2716         details   are   slightly   different.  When  PCRE_PARTIAL  is  set  for           PCRE_PARTIAL_SOFT
2717         pcre_dfa_exec(), the return code PCRE_ERROR_NOMATCH is  converted  into  
2718         PCRE_ERROR_PARTIAL  if  the  end  of the subject is reached, there have         These have the same general effect as they do for pcre_exec(), but  the
2719         been no complete matches, but there is still at least one matching pos-         details  are  slightly  different.  When  PCRE_PARTIAL_HARD  is set for
2720         sibility.  The portion of the string that provided the partial match is         pcre_dfa_exec(), it returns PCRE_ERROR_PARTIAL if the end of  the  sub-
2721         set as the first matching string.         ject  is  reached  and there is still at least one matching possibility
2722           that requires additional characters. This happens even if some complete
2723           matches have also been found. When PCRE_PARTIAL_SOFT is set, the return
2724           code PCRE_ERROR_NOMATCH is converted into PCRE_ERROR_PARTIAL if the end
2725           of  the  subject  is  reached, there have been no complete matches, but
2726           there is still at least one matching possibility. The  portion  of  the
2727           string  that  was inspected when the longest partial match was found is
2728           set as the first matching string  in  both  cases.   There  is  a  more
2729           detailed  discussion  of partial and multi-segment matching, with exam-
2730           ples, in the pcrepartial documentation.
2731    
2732           PCRE_DFA_SHORTEST           PCRE_DFA_SHORTEST
2733    
# Line 2310  MATCHING A PATTERN: THE ALTERNATIVE FUNC Line 2738  MATCHING A PATTERN: THE ALTERNATIVE FUNC
2738    
2739           PCRE_DFA_RESTART           PCRE_DFA_RESTART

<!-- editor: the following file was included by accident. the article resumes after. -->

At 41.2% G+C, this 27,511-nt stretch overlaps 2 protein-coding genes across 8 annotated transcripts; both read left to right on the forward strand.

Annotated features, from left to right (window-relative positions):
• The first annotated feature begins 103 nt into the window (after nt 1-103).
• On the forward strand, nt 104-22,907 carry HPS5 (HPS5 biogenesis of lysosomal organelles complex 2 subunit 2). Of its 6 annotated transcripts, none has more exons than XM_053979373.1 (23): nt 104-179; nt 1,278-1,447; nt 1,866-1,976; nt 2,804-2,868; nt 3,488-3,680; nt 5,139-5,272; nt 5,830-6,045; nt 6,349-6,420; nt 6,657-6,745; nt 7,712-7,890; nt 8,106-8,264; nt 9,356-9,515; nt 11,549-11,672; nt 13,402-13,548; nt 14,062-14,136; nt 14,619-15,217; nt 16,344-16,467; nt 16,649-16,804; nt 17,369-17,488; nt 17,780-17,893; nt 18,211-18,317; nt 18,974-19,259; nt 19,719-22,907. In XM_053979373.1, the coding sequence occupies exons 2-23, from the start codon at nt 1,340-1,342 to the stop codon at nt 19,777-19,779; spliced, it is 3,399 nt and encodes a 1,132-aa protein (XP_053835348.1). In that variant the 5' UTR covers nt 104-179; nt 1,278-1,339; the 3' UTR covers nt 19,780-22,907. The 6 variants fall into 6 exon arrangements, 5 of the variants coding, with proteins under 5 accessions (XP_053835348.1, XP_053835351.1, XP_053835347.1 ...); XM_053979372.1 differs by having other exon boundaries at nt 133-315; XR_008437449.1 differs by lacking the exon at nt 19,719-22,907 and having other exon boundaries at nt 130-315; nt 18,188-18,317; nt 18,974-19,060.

2740    
2741         When  pcre_dfa_exec()  is  called  with  the  PCRE_PARTIAL  option, and         When pcre_dfa_exec() returns a partial match, it is possible to call it
2742         returns a partial match, it is possible to call it  again,  with  addi-         again, with additional subject characters, and have  it  continue  with
2743         tional  subject  characters,  and have it continue with the same match.         the  same match. The PCRE_DFA_RESTART option requests this action; when
2744         The PCRE_DFA_RESTART option requests this action; when it is  set,  the         it is set, the workspace and wscount options must  reference  the  same
2745         workspace  and wscount options must reference the same vector as before         vector  as  before  because data about the match so far is left in them
2746         because data about the match so far is left in  them  after  a  partial         after a partial match. There is more discussion of this facility in the
2747         match.  There  is  more  discussion of this facility in the pcrepartial         pcrepartial documentation.
        documentation.  
2748    
2749     Successful returns from pcre_dfa_exec()     Successful returns from pcre_dfa_exec()
2750    
2751         When pcre_dfa_exec() succeeds, it may have matched more than  one  sub-         When  pcre_dfa_exec()  succeeds, it may have matched more than one sub-
2752         string in the subject. Note, however, that all the matches from one run         string in the subject. Note, however, that all the matches from one run
2753         of the function start at the same point in  the  subject.  The  shorter         of  the  function  start  at the same point in the subject. The shorter
2754         matches  are all initial substrings of the longer matches. For example,         matches are all initial substrings of the longer matches. For  example,
2755         if the pattern         if the pattern
2756    
2757           <.*>           <.*>
# Line 2339  MATCHING A PATTERN: THE ALTERNATIVE FUNC Line 2766  MATCHING A PATTERN: THE ALTERNATIVE FUNC
2766           <something> <something else>           <something> <something else>
2767           <something> <something else> <something further>           <something> <something else> <something further>
2768    
2769         On success, the yield of the function is a number  greater  than  zero,         On  success,  the  yield of the function is a number greater than zero,